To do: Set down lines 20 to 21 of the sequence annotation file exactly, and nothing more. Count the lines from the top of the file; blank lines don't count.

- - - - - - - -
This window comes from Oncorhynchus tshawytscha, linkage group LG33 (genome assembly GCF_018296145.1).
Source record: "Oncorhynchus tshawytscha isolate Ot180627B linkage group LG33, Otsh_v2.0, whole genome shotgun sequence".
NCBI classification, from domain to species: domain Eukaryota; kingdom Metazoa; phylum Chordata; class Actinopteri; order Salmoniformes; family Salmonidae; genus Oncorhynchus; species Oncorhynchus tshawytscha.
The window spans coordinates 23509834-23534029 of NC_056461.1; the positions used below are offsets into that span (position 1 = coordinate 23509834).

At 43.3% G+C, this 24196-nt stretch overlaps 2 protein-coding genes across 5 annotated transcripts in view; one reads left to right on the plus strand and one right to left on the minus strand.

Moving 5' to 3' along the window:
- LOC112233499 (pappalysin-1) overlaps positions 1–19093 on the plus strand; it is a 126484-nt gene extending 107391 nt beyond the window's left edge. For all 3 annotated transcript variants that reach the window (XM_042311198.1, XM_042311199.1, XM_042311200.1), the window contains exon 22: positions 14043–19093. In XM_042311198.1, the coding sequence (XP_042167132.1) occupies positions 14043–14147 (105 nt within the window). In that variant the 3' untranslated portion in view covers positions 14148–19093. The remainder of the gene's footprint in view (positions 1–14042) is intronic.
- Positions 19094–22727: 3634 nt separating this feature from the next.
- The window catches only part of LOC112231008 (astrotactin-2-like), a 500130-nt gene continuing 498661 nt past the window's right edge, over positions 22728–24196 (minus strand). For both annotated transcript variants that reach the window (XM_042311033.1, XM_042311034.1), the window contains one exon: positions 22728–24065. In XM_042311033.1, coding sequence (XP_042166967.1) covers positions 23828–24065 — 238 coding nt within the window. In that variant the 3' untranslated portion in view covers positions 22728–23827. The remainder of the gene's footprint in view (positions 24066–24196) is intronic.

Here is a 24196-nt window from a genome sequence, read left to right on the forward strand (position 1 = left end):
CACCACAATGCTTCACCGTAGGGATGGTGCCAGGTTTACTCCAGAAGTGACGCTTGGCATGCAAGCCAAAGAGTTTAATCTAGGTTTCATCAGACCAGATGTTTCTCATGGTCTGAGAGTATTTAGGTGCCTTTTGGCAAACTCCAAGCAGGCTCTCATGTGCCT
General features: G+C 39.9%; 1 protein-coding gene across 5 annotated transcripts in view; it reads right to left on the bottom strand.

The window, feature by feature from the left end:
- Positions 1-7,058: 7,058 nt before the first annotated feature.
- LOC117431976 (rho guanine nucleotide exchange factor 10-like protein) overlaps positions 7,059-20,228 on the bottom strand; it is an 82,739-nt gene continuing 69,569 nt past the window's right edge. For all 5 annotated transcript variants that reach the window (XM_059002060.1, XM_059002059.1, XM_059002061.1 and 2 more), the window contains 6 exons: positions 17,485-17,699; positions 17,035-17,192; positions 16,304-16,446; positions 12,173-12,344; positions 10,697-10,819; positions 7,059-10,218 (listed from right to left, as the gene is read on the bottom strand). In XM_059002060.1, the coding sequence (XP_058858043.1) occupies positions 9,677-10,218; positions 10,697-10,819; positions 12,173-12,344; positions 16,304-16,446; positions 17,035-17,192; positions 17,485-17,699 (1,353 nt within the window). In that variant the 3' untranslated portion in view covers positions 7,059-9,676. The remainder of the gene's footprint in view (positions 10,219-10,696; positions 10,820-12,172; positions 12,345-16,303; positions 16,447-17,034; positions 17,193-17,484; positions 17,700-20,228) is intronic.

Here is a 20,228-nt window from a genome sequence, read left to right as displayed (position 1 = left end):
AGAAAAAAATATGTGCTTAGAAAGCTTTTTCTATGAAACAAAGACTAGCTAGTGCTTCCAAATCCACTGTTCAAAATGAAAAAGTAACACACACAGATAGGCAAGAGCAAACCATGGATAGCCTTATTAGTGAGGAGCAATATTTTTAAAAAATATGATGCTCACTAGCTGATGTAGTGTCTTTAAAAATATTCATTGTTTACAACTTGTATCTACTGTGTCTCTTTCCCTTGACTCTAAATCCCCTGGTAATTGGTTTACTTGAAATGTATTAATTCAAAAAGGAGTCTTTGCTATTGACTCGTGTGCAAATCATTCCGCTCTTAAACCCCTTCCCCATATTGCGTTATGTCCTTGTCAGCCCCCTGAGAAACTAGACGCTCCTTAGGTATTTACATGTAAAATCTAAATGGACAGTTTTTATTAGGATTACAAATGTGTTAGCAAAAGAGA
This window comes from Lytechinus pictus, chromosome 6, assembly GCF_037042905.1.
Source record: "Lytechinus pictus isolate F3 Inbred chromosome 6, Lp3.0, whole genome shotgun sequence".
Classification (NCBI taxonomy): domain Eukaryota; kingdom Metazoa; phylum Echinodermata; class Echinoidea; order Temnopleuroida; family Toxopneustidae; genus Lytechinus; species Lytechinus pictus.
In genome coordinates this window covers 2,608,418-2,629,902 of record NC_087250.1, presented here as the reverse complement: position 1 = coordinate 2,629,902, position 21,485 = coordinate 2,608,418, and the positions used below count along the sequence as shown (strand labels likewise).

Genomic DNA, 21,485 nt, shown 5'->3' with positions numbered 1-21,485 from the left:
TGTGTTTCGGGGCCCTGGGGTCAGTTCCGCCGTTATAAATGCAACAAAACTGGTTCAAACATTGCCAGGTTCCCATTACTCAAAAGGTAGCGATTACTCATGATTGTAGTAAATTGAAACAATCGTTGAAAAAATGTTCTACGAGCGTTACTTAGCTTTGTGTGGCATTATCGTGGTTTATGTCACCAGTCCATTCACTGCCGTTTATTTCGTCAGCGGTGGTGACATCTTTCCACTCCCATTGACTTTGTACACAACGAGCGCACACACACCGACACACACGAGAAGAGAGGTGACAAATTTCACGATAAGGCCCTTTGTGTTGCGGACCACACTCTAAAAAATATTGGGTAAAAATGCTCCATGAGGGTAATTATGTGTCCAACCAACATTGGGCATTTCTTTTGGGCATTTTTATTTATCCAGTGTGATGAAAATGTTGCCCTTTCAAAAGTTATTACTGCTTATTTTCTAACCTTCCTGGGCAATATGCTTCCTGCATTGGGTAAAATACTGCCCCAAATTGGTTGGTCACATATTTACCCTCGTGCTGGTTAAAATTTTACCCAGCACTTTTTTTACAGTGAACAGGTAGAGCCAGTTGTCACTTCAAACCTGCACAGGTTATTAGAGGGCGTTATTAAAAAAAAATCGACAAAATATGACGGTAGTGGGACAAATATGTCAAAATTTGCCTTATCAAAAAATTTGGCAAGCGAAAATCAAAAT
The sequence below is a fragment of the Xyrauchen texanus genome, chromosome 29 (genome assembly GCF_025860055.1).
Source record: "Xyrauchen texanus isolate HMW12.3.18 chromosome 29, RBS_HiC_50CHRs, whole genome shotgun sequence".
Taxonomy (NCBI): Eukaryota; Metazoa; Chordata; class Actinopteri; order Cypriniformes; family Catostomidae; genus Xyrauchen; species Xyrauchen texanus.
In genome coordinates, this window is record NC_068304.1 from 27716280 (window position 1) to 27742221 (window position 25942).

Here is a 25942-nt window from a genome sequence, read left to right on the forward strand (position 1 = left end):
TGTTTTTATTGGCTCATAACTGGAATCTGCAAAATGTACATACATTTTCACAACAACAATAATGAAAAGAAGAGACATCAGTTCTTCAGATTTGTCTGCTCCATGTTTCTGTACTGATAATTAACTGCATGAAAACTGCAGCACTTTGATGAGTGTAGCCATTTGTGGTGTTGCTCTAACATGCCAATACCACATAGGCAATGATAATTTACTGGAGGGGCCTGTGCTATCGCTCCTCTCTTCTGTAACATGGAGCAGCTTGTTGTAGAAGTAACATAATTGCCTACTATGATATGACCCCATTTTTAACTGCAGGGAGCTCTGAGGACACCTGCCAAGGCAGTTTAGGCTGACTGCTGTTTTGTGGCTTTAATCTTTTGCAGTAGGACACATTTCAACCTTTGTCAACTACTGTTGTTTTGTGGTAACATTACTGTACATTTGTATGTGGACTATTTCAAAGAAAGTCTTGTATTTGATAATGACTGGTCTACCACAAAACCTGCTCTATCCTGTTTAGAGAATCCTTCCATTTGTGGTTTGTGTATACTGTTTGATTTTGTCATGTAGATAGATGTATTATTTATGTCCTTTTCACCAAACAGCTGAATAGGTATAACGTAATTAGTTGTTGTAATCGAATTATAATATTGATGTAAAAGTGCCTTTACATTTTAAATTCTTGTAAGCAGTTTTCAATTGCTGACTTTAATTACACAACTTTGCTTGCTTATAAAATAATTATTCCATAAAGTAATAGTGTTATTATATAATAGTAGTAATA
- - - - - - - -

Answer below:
Classification (NCBI taxonomy): domain Eukaryota; kingdom Metazoa; phylum Echinodermata; class Echinoidea; order Temnopleuroida; family Toxopneustidae; genus Lytechinus; species Lytechinus pictus.
In genome coordinates this window covers 2,608,418-2,629,902 of record NC_087250.1, presented here as the reverse complement: position 1 = coordinate 2,629,902, position 21,485 = coordinate 2,608,418, and the positions used below count along the sequence as shown (strand labels likewise).